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 "You could die in here. They probably won't find your body for a couple days." ...



Page 2


 "Somebody pulled out a .40 caliber and I had to pull mine out or I was gonna die." ...



Page 3


 Shyne accuses P. Diddy of betrayal and says his lawyers didn't do their jobs ...



Page 4


 50 Cent feels the incarcerated rapper's wrath when Shyne sets the 'Record' straight ...





Shyne and his friends back in the day

Complete coverage: Diddy and Shyne on trial

Shyne: Quiet Storm



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— by Shaheem Reid, with additional reporting by John Norris

Driving up Interstate 87, it takes about seven hours to travel from New York City to Dannemora, home of the Clinton Correctional Facility. From the outside, the walls look exactly how you imagine prison walls to look — the paint is chipping, but they appear sturdy enough to stop a tank.

Dannemora's frigid winter temperatures have earned Clinton the nickname "Little Siberia." Snow piles up so deep on its 100 acres that prisoners bobsled and ski as part of their recreational activities. But this is no country club jail. This is harsh life, where inmates face the most abrasive of realities inside. Cross the wrong person and you might get beat into oblivion, or your face could be slashed by a pair of razorblades taped together. Or you could end up like the guy who, legend has it, was tossed on top of a table saw in shop class.

  Visiting Shyne behind bars
"You die in here, you know," says Clinton's current most famous resident, 25-year-old Jamal "Shyne" Barrow. "Just like you could die on the [outside], you could die in here. They probably won't find your body for a couple days. This is just like the [outside], even worse. You got people that ain't going home ever, so their life is over. Being here is like being dead. And when you've got a dude who's got life, he don't care. He'll rip your heart out."

In the midst of all this, Shyne's been able to keep his head straight, but not because of special treatment given to the latest rap star to be confined in Clinton (Ol' Dirty Bastard and Tupac have also served there). In fact, he says he doesn't want to be treated like a celebrity. Never mind the fact that despite a three-year absence from the scene, artists and CEOs such as Dr. Dre, Lyor Cohen, Nelly and Jay-Z have been trying to sign him. Never mind the fact that Def Jam thought so highly of him, they shelled out a reported $10 million to house his imprint, Gangland Records, under their umbrella. Never mind the fact that his Gangland debut and first album in five years, August 10's Godfather Buried Alive is one of the most anticipated albums of 2004. Never mind there are no less than four current mixtapes with his face on the cover, or that artists such as Fat Joe and Juelz Santana have been shouting his name out on records since his incarceration began. He feels like he's just plain old 01-A-3886, but he prefers to be referred to by his nickname, Po.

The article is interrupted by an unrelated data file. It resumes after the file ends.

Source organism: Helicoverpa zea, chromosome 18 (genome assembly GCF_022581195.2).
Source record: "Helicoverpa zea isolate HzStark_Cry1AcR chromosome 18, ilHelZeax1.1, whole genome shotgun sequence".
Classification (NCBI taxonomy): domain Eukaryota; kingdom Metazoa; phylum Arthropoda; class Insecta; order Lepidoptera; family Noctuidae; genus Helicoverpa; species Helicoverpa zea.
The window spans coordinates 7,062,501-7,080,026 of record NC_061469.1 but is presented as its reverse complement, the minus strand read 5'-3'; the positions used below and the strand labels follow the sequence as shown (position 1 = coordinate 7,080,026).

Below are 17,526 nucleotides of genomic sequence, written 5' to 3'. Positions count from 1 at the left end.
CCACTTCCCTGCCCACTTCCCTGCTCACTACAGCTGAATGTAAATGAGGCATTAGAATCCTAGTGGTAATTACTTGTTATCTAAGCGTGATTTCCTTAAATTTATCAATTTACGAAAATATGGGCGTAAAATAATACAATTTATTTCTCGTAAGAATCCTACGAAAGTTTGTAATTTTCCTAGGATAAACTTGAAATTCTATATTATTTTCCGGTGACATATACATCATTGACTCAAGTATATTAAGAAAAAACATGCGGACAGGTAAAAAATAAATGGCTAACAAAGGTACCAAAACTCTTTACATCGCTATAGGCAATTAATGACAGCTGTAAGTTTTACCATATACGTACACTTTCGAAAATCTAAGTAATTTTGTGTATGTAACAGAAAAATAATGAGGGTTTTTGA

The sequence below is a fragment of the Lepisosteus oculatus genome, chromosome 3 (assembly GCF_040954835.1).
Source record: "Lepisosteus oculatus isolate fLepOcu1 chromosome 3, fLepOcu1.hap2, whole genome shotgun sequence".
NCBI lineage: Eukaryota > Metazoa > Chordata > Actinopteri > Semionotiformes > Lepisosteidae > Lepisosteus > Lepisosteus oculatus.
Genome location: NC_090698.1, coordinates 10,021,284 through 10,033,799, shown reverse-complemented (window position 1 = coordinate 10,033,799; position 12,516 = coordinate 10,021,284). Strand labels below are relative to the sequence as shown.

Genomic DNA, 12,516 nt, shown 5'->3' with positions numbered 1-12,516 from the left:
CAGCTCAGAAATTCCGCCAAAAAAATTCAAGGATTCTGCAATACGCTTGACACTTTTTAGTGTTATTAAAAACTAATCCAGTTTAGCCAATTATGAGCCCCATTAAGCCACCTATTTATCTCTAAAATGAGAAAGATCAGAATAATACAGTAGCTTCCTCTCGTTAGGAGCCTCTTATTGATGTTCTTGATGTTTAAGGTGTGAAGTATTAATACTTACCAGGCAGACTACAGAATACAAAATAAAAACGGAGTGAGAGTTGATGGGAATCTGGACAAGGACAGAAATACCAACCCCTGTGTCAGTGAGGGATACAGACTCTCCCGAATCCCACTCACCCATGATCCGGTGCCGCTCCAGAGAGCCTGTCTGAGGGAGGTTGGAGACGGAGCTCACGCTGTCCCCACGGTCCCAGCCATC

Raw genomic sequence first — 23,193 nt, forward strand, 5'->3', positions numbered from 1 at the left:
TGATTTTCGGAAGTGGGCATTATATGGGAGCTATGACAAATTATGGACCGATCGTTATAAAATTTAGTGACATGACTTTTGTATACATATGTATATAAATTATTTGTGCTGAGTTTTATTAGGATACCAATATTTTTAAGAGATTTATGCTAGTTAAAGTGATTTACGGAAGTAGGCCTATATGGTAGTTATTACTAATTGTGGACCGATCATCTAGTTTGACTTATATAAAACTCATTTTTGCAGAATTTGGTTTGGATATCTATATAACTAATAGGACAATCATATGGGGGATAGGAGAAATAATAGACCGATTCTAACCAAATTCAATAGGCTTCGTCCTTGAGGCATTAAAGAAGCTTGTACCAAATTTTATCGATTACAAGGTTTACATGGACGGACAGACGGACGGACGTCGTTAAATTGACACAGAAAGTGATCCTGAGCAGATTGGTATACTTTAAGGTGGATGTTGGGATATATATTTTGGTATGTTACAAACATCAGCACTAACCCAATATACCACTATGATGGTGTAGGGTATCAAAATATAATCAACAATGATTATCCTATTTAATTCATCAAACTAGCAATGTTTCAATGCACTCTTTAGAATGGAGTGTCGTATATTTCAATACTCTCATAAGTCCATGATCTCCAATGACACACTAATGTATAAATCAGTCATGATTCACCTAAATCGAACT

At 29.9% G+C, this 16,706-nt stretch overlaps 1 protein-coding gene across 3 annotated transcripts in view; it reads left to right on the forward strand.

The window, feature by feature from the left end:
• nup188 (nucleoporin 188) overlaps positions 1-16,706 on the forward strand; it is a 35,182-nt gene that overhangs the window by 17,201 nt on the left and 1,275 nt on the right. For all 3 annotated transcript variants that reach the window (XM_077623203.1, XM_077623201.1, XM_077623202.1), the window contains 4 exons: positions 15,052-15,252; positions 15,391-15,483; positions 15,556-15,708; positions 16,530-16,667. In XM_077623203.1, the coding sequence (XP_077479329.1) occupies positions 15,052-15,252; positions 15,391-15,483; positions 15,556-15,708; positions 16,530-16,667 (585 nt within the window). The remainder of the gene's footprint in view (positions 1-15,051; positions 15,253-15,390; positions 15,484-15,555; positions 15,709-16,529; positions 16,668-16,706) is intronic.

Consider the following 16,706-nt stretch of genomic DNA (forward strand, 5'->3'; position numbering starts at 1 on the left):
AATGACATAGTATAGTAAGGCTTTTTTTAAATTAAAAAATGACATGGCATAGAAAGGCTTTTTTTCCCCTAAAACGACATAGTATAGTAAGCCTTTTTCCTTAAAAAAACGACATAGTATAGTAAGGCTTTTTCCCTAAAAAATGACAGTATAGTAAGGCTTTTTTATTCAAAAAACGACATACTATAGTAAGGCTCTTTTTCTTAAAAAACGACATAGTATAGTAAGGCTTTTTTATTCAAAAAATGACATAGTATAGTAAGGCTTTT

"Don't even call me Shyne. My name is Po."
"The whole 'Shyne' thing, I have nothing to do with that," he explains in a small visiting room, wearing forest green jail pants and a matching long-sleeve polo shirt. "I just detach myself from all those things. I had to set some of my comrades straight, like, 'Don't even call me Shyne. My name is Po.' I walk around like I got to handle what I got to handle, and that's that. There hasn't been that much to handle, so I've been able to fly under the radar. This is not anything to take for granted and think that you're gonna come here, you're gonna get a record deal or you're gonna get a joint venture. You understand? That's not what I was thinking about. I was thinking about, 'Don't let me catch a new charge up in here, man.' And there's been plenty of times I came real close, but I was blessed."

From the outside looking in, it would seem that Shyne's life has been anything but blessed. His father, a government official in Belize, never claimed him. His mother moved to Brooklyn when Shyne was but a youth, and her son turned to crime as a teenager, bouncing in and out of juvenile detention centers. At 15 he was shot while hustling, and he's been diagnosed with posttraumatic stress disorder from the ordeal.

  "Bad Boyz"
live from Direct Effect
Shyne
(Bad Boy)
At 19 Shyne began to put the street life aside and gravitate toward hip-hop. He wanted to follow in the footsteps of his high school classmate Inga Marchand, a.k.a. Foxy Brown, who had risen from the same environment to become one of the biggest names in hip-hop.

"Shyne would call and rap for hours. This was before he knew about bars or where to stop," recalls Foxy, who's known Shyne since they were 13. While Foxy was wreaking havoc on the airwaves in the late '90s, her manager, Don Pooh, took Shyne under his wing. "One night he rhymed for 45 minutes straight. I'm in the background like, 'Yeah, yeah!' Pooh put the phone on mute like, 'Stop gassing him, he's already bananas. What is wrong with you? If he hears [the excitement] from you and you're a million-seller, he's gonna go crazy.' I told Shyne, 'You got crazy with your rhymes.' Ever since, he's been a beast."


Next: 'Somebody pulled out a .40 caliber and I had to pull mine out or I was gonna die.' ...
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Photo: Def Jam

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  "For The Record"
Godfather Buried Alive
(Gangland/Def Jam)


  "Bad Boyz"
Shyne
(Bad Boy)


  "Bad Boyz" live from Direct Effect
Shyne
(Bad Boy)



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